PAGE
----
Not to mention, live chat can significantly cut costs and streamline internal operations. Customer support agents can often field multiple chats at a time, or an AI bot could help a customer navigate the website (and find the exact product they’re looking for). 

Looking for live chat options? Check out this list.

How to create a customer personalization strategy in 6 steps

Now that you know what tools to rely on, it’s time to create a framework for your customer personalization strategy. We cover five steps to help get you up and running, and in a position to scale.

1. Standardize your data collection

Bad data costs businesses millions of dollars each year. From tracking the same user event twice (e.g., “logged_in” versus “log_in”), to missing events altogether, or working off manual data uploads that don’t reflect real-time behavior, poor quality data can skew decision-making and lead to inconsistent customer interactions.

Automatically block data that does not adhere to your tracking plan before it has the chance to skew reporting or metrics.

To protect data quality, businesses need to standardize its collection. This begins with creating a data tracking plan to ensure internal alignment on what events are being captured (and their naming conventions). Here’s an example of one of Segment’s tracking plans, if you want a reference. We put together a quick list of what a good tracking plan entails: 

  • Which events and properties are being tracked.

  • The justification for why these events need to be tracked (e.g., the business KPIs and metrics they relate to).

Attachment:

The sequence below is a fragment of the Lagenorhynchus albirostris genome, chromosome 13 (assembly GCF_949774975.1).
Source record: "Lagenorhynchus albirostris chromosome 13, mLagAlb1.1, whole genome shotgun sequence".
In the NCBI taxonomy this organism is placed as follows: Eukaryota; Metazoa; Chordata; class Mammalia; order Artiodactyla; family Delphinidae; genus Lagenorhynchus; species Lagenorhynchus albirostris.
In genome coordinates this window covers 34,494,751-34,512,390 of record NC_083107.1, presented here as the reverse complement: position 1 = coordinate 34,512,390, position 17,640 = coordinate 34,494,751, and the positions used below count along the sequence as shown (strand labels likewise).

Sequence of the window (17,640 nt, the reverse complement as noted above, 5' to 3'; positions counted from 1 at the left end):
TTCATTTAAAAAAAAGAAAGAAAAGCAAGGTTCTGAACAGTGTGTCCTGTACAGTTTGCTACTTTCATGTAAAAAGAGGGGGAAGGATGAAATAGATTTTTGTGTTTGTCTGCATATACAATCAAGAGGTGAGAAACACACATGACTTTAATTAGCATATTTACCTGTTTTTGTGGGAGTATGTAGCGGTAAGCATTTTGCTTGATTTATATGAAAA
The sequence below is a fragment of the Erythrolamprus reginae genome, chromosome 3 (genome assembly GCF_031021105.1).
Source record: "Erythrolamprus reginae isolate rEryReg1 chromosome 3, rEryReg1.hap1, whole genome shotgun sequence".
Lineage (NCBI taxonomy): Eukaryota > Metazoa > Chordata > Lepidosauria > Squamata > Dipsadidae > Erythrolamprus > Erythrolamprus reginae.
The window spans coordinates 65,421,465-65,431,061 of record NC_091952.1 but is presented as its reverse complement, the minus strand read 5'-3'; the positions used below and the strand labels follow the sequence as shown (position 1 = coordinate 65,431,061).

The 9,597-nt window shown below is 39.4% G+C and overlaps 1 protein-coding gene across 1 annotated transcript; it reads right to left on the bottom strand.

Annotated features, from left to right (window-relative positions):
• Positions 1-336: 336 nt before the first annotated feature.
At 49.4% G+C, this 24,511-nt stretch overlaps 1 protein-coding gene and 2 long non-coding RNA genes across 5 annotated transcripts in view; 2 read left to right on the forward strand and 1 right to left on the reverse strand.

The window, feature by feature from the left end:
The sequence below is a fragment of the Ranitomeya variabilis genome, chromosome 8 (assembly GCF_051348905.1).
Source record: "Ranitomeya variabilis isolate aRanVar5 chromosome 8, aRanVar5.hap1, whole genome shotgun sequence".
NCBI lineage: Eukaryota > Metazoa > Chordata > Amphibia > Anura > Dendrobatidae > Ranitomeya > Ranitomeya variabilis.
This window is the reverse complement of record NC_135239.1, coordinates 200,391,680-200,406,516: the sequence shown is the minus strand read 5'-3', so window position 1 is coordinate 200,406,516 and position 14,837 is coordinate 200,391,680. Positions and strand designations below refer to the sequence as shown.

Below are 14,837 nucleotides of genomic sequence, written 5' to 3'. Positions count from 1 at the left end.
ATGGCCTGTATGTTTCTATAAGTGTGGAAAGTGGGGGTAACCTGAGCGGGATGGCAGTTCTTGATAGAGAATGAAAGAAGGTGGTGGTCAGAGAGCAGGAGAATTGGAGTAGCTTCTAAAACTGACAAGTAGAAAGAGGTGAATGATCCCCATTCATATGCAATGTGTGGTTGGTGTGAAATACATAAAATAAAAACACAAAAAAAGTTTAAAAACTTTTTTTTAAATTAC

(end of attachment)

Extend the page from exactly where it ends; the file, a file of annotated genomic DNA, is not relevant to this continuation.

• Where in the code base they need to be added

  • Their progress and completion (for stakeholder review and approval). 

With Segment, you can automatically enforce the tracking plan you create to ensure any event that doesn’t fit within your spec is blocked, to ensure accuracy.

2. Create a single customer view by attributing all customer interactions across channels to one profile

After standardizing data collection – and sending it to a centralized hub for consolidation – it’s important to organize data into a unified customer profile. This profile is a holistic view of a customer's (or an account’s) behavior, interests, and preferences, which is updated in real time.


Here are just a few examples of what could be included in a customer profile: 

  • CRM data

  • Purchase history

  • Product/feature usage

  • Customer Support tickets

  • Pages/products viewed

  • Contact information 

  • Job title/firmographic information 

  • And much more. 

By having all this data in one place, businesses are able to spot patterns in user behavior and create specific audience segments and cohorts to better target campaigns (more on that below).

4. Segment your customers into specific audiences based on different attributes

Data consolidation also allows businesses to create specific audience segments based on people’s event behavior and traits. You could segment audiences to distinguish between new and established customers, your high-value shoppers versus low-engagement users (and potential churn risks), or a person’s total revenue. 

You can also get more granular with your audience segments by experimenting with time constraints, segmentation by funnel stage, or with the help of SQL traits. For instance, using a SQL trait, you could create audiences based on product adoption models, lifetime values, or even common customer support ticket requests.


An example of creating an audience where there is a strict ordering between two events (e.g., people who viewed a product but didn’t add it to their cart).

5. Deliver messages on the customer’s channel of choice

Research from McKinsey found that most customers use 3–5 channels throughout the customer journey. And for those booking a hotel reservation, they often switched six times between web and mobile channels.

For some customers, they may prefer to reach out to a business via live chat. For others, it's email. Whatever the channel may be, it’s important for businesses to be attuned to these preferences and adjust their engagement strategies accordingly. Not only does this increase customer satisfaction, but it also optimizes marketing spend (by focusing on the channels that have the highest ROI for their customer base).